By Holley Nees - email
NACOGDOCHES, TX (KTRE) – Spring officially begins Saturday, which means itchy eyes and runny noses for many people, and the harsher winter could mean a tougher time this spring for those that suffer from allergies.
"It's been very cold and it's also been very wet and both of those add to the fact that we see much more fungal spores in the air," said Ear, Nose, and Throat Doctor Arlis Hibbard. "Plus, we're going to have a great time with wildflowers I understand, unfortunately, the difference between wildflowers and domestic flowers is domestic flowers don't give you allergies."
Medicine Shoppe Pharmacist John Bob Cody said since allergies are caused by changes in the environment, it's possible the harsher winter could mean a different allergy response.
"The key to using medications is really not as much preventative as it is treatment," said Cody.
He said if you can't avoid what causes your allergy symptoms, then you can try to prepare for it by taking your medication ahead of time.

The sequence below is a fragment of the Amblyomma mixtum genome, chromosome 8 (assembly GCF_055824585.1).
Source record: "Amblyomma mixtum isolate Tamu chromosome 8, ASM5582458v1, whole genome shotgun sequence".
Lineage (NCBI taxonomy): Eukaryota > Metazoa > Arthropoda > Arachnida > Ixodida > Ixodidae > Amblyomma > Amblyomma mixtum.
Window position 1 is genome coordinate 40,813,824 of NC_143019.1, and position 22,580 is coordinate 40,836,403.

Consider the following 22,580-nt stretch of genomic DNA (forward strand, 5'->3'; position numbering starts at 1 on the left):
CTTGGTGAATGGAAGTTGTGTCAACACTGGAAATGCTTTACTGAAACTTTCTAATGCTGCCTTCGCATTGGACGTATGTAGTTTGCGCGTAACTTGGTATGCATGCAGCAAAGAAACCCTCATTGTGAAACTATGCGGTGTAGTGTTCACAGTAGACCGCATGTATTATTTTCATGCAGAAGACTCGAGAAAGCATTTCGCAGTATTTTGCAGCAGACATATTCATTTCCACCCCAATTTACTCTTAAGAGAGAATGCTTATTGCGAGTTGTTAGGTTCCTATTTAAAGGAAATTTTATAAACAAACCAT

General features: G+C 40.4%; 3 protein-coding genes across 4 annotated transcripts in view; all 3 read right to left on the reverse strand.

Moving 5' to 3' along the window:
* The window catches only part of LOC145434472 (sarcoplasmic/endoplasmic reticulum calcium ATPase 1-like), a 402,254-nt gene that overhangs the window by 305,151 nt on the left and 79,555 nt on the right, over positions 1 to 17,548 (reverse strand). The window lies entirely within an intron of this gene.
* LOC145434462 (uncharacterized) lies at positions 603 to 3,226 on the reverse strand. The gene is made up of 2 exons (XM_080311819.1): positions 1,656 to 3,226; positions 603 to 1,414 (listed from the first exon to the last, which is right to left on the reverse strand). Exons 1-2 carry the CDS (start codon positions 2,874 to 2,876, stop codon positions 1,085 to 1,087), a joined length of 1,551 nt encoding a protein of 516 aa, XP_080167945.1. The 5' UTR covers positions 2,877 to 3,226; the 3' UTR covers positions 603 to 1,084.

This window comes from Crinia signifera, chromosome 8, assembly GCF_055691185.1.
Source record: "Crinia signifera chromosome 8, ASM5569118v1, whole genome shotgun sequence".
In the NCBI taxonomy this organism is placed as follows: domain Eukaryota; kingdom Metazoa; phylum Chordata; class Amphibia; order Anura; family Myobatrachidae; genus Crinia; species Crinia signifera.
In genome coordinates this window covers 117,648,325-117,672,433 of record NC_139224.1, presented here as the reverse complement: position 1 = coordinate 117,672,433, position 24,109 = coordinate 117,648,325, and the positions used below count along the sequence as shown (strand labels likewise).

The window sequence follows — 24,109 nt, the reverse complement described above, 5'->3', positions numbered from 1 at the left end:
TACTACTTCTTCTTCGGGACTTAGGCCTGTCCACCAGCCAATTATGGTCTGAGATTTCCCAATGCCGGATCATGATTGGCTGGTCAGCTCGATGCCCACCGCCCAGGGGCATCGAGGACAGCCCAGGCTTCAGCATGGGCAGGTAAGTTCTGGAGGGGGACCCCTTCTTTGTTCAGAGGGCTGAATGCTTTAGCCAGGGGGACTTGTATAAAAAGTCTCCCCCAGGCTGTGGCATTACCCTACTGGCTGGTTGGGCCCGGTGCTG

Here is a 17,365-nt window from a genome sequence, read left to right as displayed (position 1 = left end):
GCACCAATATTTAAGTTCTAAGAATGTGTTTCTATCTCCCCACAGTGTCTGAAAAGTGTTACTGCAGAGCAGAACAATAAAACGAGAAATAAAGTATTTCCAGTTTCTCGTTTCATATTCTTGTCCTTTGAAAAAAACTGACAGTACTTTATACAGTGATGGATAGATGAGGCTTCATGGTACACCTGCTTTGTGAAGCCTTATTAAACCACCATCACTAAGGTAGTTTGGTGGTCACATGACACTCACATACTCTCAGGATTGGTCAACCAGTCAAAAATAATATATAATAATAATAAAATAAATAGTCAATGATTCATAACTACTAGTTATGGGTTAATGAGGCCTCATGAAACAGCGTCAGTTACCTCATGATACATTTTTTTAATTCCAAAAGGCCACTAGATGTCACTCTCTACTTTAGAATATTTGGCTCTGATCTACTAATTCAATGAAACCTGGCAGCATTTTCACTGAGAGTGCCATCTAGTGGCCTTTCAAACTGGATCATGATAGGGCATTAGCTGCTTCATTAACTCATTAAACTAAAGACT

"Generally I recommend that people, if they know ragweed is a problem and it's about to start blooming, then I tell them to go ahead and take their antihistamine every day, even if they feel like they don't need it," said Cody.
"If you know that you have allergies worse in the spring or worse in the fall...you want to start like about a week early before the flowers actually start blooming," explained Hibbard. "That gives you a good blood concentration or tissue concentration of the medication."
When it comes to treatment, it's important to realize the difference between allergies and sinusitis.
"Allergies simply mean that you have itchy eyes, a runny nose, sneezing, but sinusitis means that you actually have pain around your eyes, sometimes when you cough or sneeze instead of it being a clear discharge, it's colored," said Hibbard.
If it's allergies you have, you can treat them so you can still enjoy this spring.
Cody said many customers use Claritin or Zyrtec because they are lower or non-sedating and don't interfere with peoples' work or activities. Hibbard also said there are many nasal sprays available over the counter that directly block allergies. However, they encourage you to ask your health professional about what's right for you.